- Don't look at your feet the whole time.
- Laugh if you like.
- Exude charm, not fear.
Selecting the Right Song
You should practice dancing to the song you want to play at the wedding. I recommend not making the song too long or too short. It can feel like an eternity when people are watching you. It also will feel like it went by really fast because everything in a wedding goes by really fast.
- Select a song that goes with the style of dance.
- Ask the dance instructor for help.
- Pick a song that is meaningful to you as a couple.
- Pick a song that's classy and won't offend your guests.
- If your partner is shy, maybe sing along with the words.
Dancing with Your Father
Maybe your dad is a great dancer, and maybe he isn't. Maybe he practiced for the wedding, and maybe he didn't.
You want your dad to feel comfortable and that he got to have his moment too. A lot of people are going to remember your dance with your father more than your husband. It's meaningful. Your dad may have thought about this moment for a long time, so cherish it.
- If your dad doesn't want to dance, don't force him.
- Thank your dad if he danced with you because he went the extra mile.
- If he isn't used to dancing, pick a short song! He doesn't want the spotlight on him forever.
- Pick a classy song. Don't go for something cheesy.
- Your dad may be super nervous, so smile and help him to feel confident.
- Again, don't look at your feet the whole time.
- Keep a good form even if he doesn't, but relax a little. You don't want to look like a toy soldier.
- Don't stare at your photographer.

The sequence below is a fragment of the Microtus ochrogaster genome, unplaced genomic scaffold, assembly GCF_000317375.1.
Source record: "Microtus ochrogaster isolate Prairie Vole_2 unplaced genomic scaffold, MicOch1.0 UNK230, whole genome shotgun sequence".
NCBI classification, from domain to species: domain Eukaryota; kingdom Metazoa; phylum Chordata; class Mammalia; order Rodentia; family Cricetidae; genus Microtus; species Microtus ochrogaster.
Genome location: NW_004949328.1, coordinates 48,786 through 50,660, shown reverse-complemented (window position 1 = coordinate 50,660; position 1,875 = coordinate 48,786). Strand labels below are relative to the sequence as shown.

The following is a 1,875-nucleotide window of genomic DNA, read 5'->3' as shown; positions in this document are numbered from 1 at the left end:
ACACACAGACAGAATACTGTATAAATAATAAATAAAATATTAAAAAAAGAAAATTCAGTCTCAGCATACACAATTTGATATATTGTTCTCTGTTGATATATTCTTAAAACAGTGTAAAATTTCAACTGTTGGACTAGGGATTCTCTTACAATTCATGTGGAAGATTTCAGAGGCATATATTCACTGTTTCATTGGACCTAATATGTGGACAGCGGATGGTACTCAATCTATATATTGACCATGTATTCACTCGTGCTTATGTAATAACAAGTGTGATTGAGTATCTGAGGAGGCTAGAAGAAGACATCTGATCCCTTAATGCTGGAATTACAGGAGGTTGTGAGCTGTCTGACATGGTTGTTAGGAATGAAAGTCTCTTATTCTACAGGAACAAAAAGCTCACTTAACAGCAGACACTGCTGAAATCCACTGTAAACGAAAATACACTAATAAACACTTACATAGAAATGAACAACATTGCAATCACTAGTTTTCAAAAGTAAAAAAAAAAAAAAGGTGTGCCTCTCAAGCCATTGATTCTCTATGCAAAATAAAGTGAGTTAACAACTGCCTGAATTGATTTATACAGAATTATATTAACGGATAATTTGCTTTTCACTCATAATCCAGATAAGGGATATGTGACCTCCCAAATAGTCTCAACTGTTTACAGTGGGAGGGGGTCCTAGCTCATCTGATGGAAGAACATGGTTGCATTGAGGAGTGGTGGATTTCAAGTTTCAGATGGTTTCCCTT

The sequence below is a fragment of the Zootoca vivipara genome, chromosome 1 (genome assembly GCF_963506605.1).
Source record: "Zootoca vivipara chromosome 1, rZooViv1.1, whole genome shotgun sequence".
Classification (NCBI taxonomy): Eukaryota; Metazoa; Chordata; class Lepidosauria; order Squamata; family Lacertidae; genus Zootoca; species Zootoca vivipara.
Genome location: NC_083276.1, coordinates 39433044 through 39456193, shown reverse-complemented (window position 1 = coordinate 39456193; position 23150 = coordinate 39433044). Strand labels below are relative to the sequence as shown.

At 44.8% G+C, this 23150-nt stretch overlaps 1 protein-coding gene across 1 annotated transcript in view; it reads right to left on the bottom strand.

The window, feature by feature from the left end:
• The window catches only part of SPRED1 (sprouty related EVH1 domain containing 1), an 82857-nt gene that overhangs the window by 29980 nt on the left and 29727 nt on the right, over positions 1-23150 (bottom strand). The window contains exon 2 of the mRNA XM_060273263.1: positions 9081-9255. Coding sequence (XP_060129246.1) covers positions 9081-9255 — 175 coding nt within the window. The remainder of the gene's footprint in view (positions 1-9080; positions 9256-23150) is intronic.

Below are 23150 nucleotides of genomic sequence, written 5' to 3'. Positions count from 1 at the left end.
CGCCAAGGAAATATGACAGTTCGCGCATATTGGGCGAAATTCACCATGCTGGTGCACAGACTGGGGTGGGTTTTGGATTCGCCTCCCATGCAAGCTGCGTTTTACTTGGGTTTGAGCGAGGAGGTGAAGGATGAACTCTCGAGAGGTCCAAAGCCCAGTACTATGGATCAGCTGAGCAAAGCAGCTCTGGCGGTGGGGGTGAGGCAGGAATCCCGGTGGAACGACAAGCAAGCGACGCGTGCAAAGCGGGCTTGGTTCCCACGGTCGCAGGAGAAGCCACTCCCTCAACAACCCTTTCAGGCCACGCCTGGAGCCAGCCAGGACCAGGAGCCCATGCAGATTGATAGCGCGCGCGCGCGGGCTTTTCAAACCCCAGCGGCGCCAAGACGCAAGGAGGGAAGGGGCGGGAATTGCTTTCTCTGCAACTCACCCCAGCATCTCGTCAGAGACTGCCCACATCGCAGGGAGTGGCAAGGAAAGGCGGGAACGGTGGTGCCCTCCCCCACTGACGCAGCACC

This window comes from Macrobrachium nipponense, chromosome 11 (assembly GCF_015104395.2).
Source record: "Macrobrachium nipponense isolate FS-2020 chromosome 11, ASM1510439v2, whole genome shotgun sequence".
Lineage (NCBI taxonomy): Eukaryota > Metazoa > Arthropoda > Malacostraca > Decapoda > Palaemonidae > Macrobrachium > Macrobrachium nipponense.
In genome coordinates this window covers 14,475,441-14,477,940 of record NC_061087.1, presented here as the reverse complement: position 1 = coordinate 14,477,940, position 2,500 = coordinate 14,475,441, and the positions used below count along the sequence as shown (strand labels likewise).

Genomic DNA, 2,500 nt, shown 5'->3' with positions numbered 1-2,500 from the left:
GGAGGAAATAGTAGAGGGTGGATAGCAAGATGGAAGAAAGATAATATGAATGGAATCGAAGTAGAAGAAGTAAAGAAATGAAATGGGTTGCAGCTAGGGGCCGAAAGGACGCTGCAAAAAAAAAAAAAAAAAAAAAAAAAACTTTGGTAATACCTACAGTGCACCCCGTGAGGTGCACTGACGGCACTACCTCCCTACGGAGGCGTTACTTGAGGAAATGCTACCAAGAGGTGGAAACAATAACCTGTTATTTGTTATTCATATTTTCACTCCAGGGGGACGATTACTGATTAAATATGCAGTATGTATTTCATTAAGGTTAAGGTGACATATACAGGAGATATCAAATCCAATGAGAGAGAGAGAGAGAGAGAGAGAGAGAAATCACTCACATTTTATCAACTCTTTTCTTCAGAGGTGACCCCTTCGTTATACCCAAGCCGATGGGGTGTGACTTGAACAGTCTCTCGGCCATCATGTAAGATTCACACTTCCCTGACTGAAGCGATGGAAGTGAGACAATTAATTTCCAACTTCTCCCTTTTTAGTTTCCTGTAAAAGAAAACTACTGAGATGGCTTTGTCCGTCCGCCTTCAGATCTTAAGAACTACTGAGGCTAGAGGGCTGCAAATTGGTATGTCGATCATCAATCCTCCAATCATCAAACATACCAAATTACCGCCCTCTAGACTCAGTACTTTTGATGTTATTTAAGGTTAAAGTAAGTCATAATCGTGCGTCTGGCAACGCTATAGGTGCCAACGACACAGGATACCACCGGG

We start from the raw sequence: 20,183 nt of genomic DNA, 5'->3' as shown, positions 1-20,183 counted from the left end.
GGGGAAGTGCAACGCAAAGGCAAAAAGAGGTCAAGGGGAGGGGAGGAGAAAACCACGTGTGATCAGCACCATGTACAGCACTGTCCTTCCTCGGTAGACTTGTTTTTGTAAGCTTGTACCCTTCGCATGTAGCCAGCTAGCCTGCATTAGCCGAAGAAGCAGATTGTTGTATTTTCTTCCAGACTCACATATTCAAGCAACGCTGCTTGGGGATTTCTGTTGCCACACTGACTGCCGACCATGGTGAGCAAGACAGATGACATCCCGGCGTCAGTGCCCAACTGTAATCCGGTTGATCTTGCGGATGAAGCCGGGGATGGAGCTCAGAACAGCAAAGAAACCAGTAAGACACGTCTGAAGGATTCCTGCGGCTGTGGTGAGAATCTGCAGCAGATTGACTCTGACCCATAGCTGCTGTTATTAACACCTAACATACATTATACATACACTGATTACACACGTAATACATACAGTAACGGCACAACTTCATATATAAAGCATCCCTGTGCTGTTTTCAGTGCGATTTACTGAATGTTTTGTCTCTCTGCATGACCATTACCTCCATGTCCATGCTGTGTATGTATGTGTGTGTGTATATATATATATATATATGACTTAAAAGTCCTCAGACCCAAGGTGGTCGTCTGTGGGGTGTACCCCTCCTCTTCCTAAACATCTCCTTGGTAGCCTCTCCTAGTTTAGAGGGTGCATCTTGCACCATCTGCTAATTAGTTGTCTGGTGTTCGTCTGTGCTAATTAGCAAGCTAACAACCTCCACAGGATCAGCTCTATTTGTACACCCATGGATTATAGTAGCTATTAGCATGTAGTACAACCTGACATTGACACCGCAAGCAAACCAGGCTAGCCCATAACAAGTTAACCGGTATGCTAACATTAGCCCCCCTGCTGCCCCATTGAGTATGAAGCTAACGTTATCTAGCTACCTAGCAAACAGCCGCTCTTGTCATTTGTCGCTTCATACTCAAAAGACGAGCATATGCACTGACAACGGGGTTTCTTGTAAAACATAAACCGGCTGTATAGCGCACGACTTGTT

- Don't stare at your guests.
- Be in the moment.
- Pick a song that's really easy to hear and understand the beat.
My dad had fun recommending various terrible songs for the wedding. I let him have his fun. Don't get mad at your dad if he recommends a whole bunch of awful songs. Find the humor in it. Let him feel comfortable. Often the bride knows more about dance than her father. And that's okay.
Try to play a song he at least knows. People love old songs. Look for a crowd pleasing song. It also should be appropriate.
It might help you to perfect your dance by recording a video and watching it. You don't really know what you look like to other people. You may notice little things to adjust to make the overall experience better.
There are lots of dancing videos on YouTube, I recommend watching these. If you can't afford professional lessons, watching videos online is a good buffer to it.
Practice dancing at home in an open space. You don't want to try dancing in a hallway or a spot that is surrounded by furniture.
Those leading need to be sensitive to how much pressure they're putting onto their partner's hands. You can really hurt someone's shoulder if you're not careful. If someone wants less pressure on their hands or form, listen to them.
Try dancing solo to music and seeing if you can comfortably find the beat and come up with moves on your own. The more comfortable you feel dancing, the better you will feel at your wedding.
Dancing in a Wedding Dress
I recommend that if you have a really long gown or complicated wedding dress to buy a reception dress. A dress that is shorter and has less risk of dragging on the floor is better for dancing. Your dress could get ruined if someone steps on it and drags the fabric. You could also fall and hurt yourself.
I recommend not spending too much money on either your wedding dress or reception dress. I found both of mine on Etsy. I really wanted a long pretty one for my wedding, but I knew it wouldn't work for dancing.
What Makes for a Good Dance Dress?
- It's easy for you to move in it.
- You won't flash people if you spin. (Your partner should also be smart enough to know not to do that.)
- You're not dragging the dress on the floor.
- The dress is light, not heavy.
- You don't feel tight in it at all.
- You can raise your arms up. If you can't bring your arms at least to your shoulders, than it's probably the wrong dress.
- You look good in it.
- The dress adds a certain kind of magic for the evening.
- You don't have to have a white reception dress. I've seen people change into a red dress, a polka-dot dress, or whatever.
- Your dress isn't prone to wardrobe malfunctions.
© 2021 Andrea Lawrence